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that in the prison, we make , inmates make distinctions about things like the nature of the crime, thecolor of your skin ,, mostly the color of yourskin . which is this crazy racism that goes on. but in the workshops, that all fell away. we can critique each other in a circle and examine each other's writing and it didn't matter what color you were or what your crime was. what was important was the writing. and so it was like a way to get off the prison yard. it was a way to get away from all that craziness that went on outside the classroom. >> i've been in some danger but not really. i think it's exaggerated . i tell the story, i was a prison guard area i told the story of guards at florence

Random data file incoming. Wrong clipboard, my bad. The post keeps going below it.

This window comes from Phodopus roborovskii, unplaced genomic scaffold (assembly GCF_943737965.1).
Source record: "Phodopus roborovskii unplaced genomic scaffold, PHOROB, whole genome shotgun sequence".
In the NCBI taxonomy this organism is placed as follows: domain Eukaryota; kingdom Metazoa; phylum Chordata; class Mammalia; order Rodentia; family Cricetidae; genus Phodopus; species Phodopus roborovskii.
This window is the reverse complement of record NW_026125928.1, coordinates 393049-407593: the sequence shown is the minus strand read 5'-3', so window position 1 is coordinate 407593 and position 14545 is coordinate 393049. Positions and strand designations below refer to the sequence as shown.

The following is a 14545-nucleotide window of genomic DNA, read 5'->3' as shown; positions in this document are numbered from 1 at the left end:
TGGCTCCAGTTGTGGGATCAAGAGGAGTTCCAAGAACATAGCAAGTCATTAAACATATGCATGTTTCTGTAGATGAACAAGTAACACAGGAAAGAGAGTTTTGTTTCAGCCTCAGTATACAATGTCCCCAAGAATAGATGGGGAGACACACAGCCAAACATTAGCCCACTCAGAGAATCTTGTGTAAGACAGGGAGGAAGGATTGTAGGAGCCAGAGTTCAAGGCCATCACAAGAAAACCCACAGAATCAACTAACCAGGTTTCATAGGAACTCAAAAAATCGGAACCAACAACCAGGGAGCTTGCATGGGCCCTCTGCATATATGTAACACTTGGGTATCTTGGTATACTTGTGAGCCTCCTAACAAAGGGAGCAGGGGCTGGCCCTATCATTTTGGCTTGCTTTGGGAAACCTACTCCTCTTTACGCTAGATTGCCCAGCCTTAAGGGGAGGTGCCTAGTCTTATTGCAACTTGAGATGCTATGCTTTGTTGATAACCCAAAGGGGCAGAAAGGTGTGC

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were cowboy hats, levi's and cowboy boots. i had crossed through the yard about a block long full of milling men during the time they were out. and the guards were up on the walls, about 30 feet high and they all had, many of them were old. many were retired deputy sheriffs area and i thought, once a fight breaks out, they are going to start shooting. i'm just as apt to get shot as anybody so i was wearing cowboy hats, cowboy boots and that and i would stand out. they would know that was not an inmate. so then one night i was coming in just dust and they had a kiosk up on the wall, it was apparent that and they could look down into. you seem those things in the